We keep learning more and more about the water that once flowed on the Red Planet.
China's Mars orbiter and rover have together captured possible evidence of an ancient ocean on the Red Planet — signs that could bolster case that Earth's dried out neighbor had a lush, watery past.
As China's state-run CGTN news channel reports, the country's adorable Zhurong rover and accompanying Tianwen-1 orbiter collected data from Mars' vast Utopia Planitia plain that includes mineral information suggesting water was once present on the surface.
Specifically, scientists from the China National Space Administration say they've found hydrated minerals in Mars' "duricrust" ground layer, in what they're calling a sign of "substantial liquid water activity" in distant the history.
As China's #Tianwen1 Mars probe has been in orbit for over 780 days as of September 15, its #Zhurong rover has traveled 1,921 m and obtained 1,480 GB of original scientific data, which includes evidence of liquid water in the form of hydrated minerals at its landing site on Mars. pic.twitter.com/vYSRK6o7JG
— Zhang Meifang张美芳 (@CGMeifangZhang) September 18, 2022
Ghosts of Mars
Scientists across the world have long speculated that water once flowed on Mars, and many rover missions have sent robots searching for evidence of such.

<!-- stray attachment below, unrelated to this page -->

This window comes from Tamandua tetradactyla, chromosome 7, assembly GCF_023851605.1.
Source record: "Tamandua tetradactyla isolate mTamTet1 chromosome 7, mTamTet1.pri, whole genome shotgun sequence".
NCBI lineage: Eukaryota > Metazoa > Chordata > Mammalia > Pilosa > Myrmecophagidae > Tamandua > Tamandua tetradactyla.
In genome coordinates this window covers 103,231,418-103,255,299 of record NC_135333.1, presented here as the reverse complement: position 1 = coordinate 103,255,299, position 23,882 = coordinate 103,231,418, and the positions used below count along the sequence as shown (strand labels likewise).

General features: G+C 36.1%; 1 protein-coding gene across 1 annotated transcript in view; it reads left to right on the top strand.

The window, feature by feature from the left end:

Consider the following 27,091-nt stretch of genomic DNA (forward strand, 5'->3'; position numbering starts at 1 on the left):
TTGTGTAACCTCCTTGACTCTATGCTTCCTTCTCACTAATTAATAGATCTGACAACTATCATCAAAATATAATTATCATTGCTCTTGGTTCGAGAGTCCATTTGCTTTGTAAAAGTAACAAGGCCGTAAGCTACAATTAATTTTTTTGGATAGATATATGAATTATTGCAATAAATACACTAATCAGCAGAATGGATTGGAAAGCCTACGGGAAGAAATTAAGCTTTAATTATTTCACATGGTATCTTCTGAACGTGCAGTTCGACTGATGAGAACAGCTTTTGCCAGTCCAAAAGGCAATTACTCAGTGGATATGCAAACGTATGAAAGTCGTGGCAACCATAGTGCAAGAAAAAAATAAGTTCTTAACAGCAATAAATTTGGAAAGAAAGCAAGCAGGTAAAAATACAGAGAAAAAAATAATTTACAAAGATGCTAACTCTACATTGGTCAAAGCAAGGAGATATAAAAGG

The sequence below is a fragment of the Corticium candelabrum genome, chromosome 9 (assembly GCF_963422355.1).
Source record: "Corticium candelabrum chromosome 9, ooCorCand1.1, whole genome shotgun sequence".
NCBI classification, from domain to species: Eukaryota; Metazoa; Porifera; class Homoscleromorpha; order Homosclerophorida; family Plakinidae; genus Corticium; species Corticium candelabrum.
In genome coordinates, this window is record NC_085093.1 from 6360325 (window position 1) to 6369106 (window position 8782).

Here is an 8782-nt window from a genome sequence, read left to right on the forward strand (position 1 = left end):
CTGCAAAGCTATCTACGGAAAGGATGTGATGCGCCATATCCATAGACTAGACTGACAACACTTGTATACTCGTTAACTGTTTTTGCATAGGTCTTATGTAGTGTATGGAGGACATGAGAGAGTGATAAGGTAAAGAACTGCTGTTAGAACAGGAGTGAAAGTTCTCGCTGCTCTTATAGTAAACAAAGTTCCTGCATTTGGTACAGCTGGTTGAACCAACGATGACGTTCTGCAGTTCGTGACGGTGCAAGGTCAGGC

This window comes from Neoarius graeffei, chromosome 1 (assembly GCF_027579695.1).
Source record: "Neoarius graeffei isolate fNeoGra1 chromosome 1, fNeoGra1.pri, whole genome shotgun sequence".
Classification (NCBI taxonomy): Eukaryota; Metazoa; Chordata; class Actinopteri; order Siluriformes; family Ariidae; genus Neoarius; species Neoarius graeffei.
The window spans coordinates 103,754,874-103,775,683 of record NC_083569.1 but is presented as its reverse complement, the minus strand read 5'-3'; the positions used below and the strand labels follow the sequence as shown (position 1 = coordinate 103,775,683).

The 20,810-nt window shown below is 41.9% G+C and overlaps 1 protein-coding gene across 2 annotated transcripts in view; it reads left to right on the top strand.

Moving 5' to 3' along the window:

While there's no water on the Martian surface today, newly-found evidence suggests that it may have been there longer than previously thought. Over the last year, NASA's Mars Reconnaissance Orbiter found evidence of water flowing much more recently on the Red Planet — perhaps two or 2.5 billion years ago, as opposed to prior estimates that had put the end of water on Mars at around three billion years ago.
Billions of years is a long time to go without water, but as we continue to find evidence of it in the ancient history of Mars, we'll learn ever more about what our neighboring planet used to be like — and, perhaps, what our future holds.
READ MORE: China unveils scientific research results of Mars mission [CGTN]
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